As everyone knows, AAPL is still a cash cow, and in the last quarter following the release of its latest iPhone and iPad, it generated a bumper $12 billion in cash. The only problem is that this is global cash, and as the company’s 10-Q indicates, $13.1 billion of this cash was generated and held offshore, which means that AAPL’s domestic cash declined by $1.1 billion. In fact, as the chart below shows, this was the 4th consecutive quarter in which AAPL’s domestic cash has declined offset by a massive cash build offshore. And a reminder, “Amounts held by foreign subsidiaries are generally subject to U.S. income taxation on repatriation to the U.S.” This also means that unless AAPL repatriates some of its offshore cash, and unless it issues even more debt, its stock buybacks and dividends are limited to the declining cash amounts held in the US.
So if one were to extrapolate AAPL’s Q1 domestic cash simply by subtracting the reported $14 billion used in the stock buyback from its December 31 US cash holdings, as of today, all else equal, AAPL now has “only” $20.4 billion in cash held domestically – an amount that matches its domestic cash holdings last seen in September 2010.
Which suggests that after having yielded to Icahn and successfully defended the $500 level by aggressively buying back its own stock in the last two weeks, AAPL’s dry powder for future buybacks is now running dangerously low.
The implication is two-fold: going forward, AAPL’s discretionary stock buybacks will be far, far less active as the company will seek to preserve a cash buffer, especially if it wishes to engage in domestic M&A and to preserve liquidity for future dividends. Alternatively, it is becoming increasingly likely that just like in 2013, AAPL will once again be forced to access the debt markets in order to raise its domestic cash level to a point where it will once again have a comfortable cash balance with which to repurchase its stock.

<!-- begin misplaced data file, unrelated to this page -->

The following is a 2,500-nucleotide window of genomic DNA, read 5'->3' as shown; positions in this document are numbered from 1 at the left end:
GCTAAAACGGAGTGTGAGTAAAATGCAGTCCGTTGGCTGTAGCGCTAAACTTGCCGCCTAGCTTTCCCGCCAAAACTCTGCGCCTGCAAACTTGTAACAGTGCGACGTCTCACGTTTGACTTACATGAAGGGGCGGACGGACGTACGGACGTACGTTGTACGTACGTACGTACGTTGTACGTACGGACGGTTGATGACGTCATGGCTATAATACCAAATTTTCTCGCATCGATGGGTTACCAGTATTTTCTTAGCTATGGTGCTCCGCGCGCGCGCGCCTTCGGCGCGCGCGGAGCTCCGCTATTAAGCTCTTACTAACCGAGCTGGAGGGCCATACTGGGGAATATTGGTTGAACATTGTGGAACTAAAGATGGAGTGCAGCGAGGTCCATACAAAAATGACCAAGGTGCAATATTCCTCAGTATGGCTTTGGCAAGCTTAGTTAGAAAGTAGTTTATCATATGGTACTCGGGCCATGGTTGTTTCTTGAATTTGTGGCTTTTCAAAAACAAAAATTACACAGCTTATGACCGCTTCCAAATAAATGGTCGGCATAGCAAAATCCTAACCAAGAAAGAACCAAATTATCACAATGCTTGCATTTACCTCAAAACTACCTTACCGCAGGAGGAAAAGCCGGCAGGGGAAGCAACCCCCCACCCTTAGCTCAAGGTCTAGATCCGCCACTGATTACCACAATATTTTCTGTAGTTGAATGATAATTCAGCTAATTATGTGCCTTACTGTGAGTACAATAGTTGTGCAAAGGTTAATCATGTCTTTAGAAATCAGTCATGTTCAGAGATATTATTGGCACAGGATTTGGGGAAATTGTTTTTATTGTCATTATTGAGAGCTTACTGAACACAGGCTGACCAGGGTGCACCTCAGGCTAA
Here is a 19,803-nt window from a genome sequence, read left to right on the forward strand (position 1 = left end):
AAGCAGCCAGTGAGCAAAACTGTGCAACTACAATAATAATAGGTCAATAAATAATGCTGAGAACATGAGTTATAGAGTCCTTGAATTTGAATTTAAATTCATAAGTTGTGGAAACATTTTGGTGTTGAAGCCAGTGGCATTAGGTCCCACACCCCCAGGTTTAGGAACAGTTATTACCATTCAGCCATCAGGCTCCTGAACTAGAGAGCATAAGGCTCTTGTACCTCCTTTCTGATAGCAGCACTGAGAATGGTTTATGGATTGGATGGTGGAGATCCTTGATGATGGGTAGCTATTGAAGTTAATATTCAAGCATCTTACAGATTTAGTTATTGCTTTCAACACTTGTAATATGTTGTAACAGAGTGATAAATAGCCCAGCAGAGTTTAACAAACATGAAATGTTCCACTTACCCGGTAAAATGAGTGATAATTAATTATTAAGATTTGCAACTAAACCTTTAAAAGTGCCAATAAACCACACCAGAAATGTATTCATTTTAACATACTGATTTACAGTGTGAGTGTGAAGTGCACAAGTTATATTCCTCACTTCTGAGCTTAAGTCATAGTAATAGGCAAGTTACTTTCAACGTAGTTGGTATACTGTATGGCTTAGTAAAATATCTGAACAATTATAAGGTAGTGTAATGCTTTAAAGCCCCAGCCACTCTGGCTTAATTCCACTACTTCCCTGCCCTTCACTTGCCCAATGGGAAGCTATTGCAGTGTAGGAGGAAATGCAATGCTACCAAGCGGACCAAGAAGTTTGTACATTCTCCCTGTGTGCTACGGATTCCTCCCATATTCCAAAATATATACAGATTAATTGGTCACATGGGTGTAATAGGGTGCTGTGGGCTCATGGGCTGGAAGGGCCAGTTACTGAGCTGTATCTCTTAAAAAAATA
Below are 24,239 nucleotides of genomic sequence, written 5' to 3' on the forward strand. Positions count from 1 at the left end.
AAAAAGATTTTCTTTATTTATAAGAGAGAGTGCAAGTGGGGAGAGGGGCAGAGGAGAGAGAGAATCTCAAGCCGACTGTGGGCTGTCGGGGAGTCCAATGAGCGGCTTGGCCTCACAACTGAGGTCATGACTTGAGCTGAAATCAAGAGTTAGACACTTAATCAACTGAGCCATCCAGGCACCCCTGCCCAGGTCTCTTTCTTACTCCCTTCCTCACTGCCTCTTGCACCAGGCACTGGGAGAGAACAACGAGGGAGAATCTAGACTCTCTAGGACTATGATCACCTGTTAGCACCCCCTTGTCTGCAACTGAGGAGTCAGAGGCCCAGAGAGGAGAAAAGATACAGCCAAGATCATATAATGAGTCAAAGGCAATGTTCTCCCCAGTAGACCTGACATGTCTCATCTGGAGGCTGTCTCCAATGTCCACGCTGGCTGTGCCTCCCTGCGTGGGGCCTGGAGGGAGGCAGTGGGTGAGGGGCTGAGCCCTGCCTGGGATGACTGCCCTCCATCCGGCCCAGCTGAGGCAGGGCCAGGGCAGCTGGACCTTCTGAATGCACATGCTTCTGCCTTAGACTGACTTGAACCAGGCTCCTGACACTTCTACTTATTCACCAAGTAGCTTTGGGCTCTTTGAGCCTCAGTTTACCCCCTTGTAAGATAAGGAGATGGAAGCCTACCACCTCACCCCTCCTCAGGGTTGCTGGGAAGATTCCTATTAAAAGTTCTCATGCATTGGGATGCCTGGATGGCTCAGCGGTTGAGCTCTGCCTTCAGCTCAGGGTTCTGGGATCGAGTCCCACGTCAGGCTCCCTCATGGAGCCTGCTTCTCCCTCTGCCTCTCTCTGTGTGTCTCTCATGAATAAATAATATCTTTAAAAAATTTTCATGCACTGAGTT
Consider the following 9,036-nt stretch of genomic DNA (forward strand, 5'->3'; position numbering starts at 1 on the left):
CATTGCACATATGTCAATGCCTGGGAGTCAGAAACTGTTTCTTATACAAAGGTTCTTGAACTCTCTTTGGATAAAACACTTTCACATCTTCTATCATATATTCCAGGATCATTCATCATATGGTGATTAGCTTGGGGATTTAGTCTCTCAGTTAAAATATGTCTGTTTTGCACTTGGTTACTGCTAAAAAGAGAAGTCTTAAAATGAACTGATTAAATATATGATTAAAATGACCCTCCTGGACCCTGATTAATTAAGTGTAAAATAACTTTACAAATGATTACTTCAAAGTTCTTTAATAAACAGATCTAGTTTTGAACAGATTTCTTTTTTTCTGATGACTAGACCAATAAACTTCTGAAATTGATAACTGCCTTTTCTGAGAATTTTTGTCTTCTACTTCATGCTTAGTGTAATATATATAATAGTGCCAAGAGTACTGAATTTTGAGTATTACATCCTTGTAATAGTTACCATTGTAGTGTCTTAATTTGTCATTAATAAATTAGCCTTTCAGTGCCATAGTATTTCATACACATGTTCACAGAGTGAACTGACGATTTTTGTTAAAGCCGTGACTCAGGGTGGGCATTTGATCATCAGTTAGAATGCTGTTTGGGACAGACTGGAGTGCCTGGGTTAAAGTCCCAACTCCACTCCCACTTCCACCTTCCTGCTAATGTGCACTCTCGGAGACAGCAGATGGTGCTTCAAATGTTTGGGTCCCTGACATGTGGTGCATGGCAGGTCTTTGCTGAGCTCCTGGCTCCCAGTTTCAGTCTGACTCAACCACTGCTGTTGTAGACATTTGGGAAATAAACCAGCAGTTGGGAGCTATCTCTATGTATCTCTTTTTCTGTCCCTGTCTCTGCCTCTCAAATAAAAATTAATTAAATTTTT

So if indeed Icahn has gotten deep under the skin of Tim Cook, look for AAPL announcing a bond issue in the not to distant future, as it continues to lever itself up merely to placate some of its more vocal activist shareholders (or, improbably enough, repatriating some of its offshore cash at a huge tax hit to the company – something it did not do last time it issued debt, and something it almost certainly won’t do this time around).
Alternatively, if there is no debt issue, expect that any aggressive future stock buybacks by Cook’s management team will trickle to next to nothing, at which point it will be just the market’s buyers negotiating with the market’s sellers, without the benefit of tens of billions in additional stock purchases by the company itself.
Whether this means that the stock, which got its euphoric boost today on the buyback news, will now drift lower as the price is set purely by the market will likely be seen in the coming week, although should the Fed also fold and once again taper the taper, thus lifting all boats in confirmation that even the most modest pullback in the S&P is enough to get it back into activist mode, then all bets are off.